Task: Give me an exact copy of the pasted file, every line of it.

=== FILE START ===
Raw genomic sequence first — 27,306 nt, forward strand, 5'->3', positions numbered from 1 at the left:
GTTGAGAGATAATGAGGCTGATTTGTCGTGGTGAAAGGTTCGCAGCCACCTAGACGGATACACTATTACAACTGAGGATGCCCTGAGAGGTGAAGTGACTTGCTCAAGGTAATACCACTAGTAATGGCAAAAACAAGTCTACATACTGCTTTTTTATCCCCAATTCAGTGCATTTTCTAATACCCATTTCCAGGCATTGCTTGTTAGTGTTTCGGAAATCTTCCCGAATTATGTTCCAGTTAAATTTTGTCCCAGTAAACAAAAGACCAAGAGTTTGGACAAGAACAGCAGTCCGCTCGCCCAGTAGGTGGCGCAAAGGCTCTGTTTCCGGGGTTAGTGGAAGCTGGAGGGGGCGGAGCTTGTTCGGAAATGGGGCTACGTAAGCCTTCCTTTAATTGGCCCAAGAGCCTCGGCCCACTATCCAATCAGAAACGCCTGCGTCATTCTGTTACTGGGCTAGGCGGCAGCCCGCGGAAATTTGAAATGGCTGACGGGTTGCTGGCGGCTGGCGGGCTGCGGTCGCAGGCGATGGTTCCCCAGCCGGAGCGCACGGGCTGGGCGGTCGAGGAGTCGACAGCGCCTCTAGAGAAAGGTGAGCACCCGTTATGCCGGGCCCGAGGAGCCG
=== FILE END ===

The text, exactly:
Raw genomic sequence first — 27,306 nt, forward strand, 5'->3', positions numbered from 1 at the left:
GTTGAGAGATAATGAGGCTGATTTGTCGTGGTGAAAGGTTCGCAGCCACCTAGACGGATACACTATTACAACTGAGGATGCCCTGAGAGGTGAAGTGACTTGCTCAAGGTAATACCACTAGTAATGGCAAAAACAAGTCTACATACTGCTTTTTTATCCCCAATTCAGTGCATTTTCTAATACCCATTTCCAGGCATTGCTTGTTAGTGTTTCGGAAATCTTCCCGAATTATGTTCCAGTTAAATTTTGTCCCAGTAAACAAAAGACCAAGAGTTTGGACAAGAACAGCAGTCCGCTCGCCCAGTAGGTGGCGCAAAGGCTCTGTTTCCGGGGTTAGTGGAAGCTGGAGGGGGCGGAGCTTGTTCGGAAATGGGGCTACGTAAGCCTTCCTTTAATTGGCCCAAGAGCCTCGGCCCACTATCCAATCAGAAACGCCTGCGTCATTCTGTTACTGGGCTAGGCGGCAGCCCGCGGAAATTTGAAATGGCTGACGGGTTGCTGGCGGCTGGCGGGCTGCGGTCGCAGGCGATGGTTCCCCAGCCGGAGCGCACGGGCTGGGCGGTCGAGGAGTCGACAGCGCCTCTAGAGAAAGGTGAGCACCCGTTATGCCGGGCCCGAGGAGCCG